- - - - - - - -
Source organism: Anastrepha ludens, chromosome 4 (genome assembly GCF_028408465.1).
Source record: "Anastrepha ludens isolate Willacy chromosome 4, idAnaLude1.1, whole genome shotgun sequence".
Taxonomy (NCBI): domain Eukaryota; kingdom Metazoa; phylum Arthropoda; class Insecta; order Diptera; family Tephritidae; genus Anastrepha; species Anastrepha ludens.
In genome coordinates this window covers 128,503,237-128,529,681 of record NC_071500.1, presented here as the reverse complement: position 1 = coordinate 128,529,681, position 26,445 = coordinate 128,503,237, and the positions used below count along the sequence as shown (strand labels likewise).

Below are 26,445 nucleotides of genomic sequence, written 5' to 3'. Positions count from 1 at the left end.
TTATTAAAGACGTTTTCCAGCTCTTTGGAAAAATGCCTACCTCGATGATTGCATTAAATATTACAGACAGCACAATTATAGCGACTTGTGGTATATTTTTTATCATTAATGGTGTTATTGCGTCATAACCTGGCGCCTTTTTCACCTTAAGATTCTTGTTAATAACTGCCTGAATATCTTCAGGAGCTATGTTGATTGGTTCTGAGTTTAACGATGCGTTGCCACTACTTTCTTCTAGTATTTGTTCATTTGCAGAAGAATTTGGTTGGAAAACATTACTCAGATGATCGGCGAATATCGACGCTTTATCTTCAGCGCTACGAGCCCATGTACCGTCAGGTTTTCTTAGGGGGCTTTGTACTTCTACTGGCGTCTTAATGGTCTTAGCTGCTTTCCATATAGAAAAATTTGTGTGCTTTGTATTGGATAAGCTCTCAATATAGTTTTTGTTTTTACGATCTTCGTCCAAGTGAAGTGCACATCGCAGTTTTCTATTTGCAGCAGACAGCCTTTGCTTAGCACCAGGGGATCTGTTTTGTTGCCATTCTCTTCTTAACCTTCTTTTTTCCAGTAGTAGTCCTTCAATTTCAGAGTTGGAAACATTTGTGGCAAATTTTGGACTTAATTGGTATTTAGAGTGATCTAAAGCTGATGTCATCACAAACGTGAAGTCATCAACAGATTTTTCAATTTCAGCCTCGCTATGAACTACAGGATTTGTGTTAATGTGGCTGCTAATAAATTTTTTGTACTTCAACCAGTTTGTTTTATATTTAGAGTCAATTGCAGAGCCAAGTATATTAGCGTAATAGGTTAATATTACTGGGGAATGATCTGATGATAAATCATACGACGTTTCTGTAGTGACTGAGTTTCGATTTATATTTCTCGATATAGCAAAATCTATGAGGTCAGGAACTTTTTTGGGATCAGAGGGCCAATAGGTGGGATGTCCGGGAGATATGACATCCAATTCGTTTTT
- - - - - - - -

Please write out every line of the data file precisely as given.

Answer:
Source organism: Anastrepha ludens, chromosome 4 (genome assembly GCF_028408465.1).
Source record: "Anastrepha ludens isolate Willacy chromosome 4, idAnaLude1.1, whole genome shotgun sequence".
Taxonomy (NCBI): domain Eukaryota; kingdom Metazoa; phylum Arthropoda; class Insecta; order Diptera; family Tephritidae; genus Anastrepha; species Anastrepha ludens.
In genome coordinates this window covers 128,503,237-128,529,681 of record NC_071500.1, presented here as the reverse complement: position 1 = coordinate 128,529,681, position 26,445 = coordinate 128,503,237, and the positions used below count along the sequence as shown (strand labels likewise).

Below are 26,445 nucleotides of genomic sequence, written 5' to 3'. Positions count from 1 at the left end.
TTATTAAAGACGTTTTCCAGCTCTTTGGAAAAATGCCTACCTCGATGATTGCATTAAATATTACAGACAGCACAATTATAGCGACTTGTGGTATATTTTTTATCATTAATGGTGTTATTGCGTCATAACCTGGCGCCTTTTTCACCTTAAGATTCTTGTTAATAACTGCCTGAATATCTTCAGGAGCTATGTTGATTGGTTCTGAGTTTAACGATGCGTTGCCACTACTTTCTTCTAGTATTTGTTCATTTGCAGAAGAATTTGGTTGGAAAACATTACTCAGATGATCGGCGAATATCGACGCTTTATCTTCAGCGCTACGAGCCCATGTACCGTCAGGTTTTCTTAGGGGGCTTTGTACTTCTACTGGCGTCTTAATGGTCTTAGCTGCTTTCCATATAGAAAAATTTGTGTGCTTTGTATTGGATAAGCTCTCAATATAGTTTTTGTTTTTACGATCTTCGTCCAAGTGAAGTGCACATCGCAGTTTTCTATTTGCAGCAGACAGCCTTTGCTTAGCACCAGGGGATCTGTTTTGTTGCCATTCTCTTCTTAACCTTCTTTTTTCCAGTAGTAGTCCTTCAATTTCAGAGTTGGAAACATTTGTGGCAAATTTTGGACTTAATTGGTATTTAGAGTGATCTAAAGCTGATGTCATCACAAACGTGAAGTCATCAACAGATTTTTCAATTTCAGCCTCGCTATGAACTACAGGATTTGTGTTAATGTGGCTGCTAATAAATTTTTTGTACTTCAACCAGTTTGTTTTATATTTAGAGTCAATTGCAGAGCCAAGTATATTAGCGTAATAGGTTAATATTACTGGGGAATGATCTGATGATAAATCATACGACGTTTCTGTAGTGACTGAGTTTCGATTTATATTTCTCGATATAGCAAAATCTATGAGGTCAGGAACTTTTTTGGGATCAGAGGGCCAATAGGTGGGATGTCCGGGAGATATGACATCCAATTCGTTTTT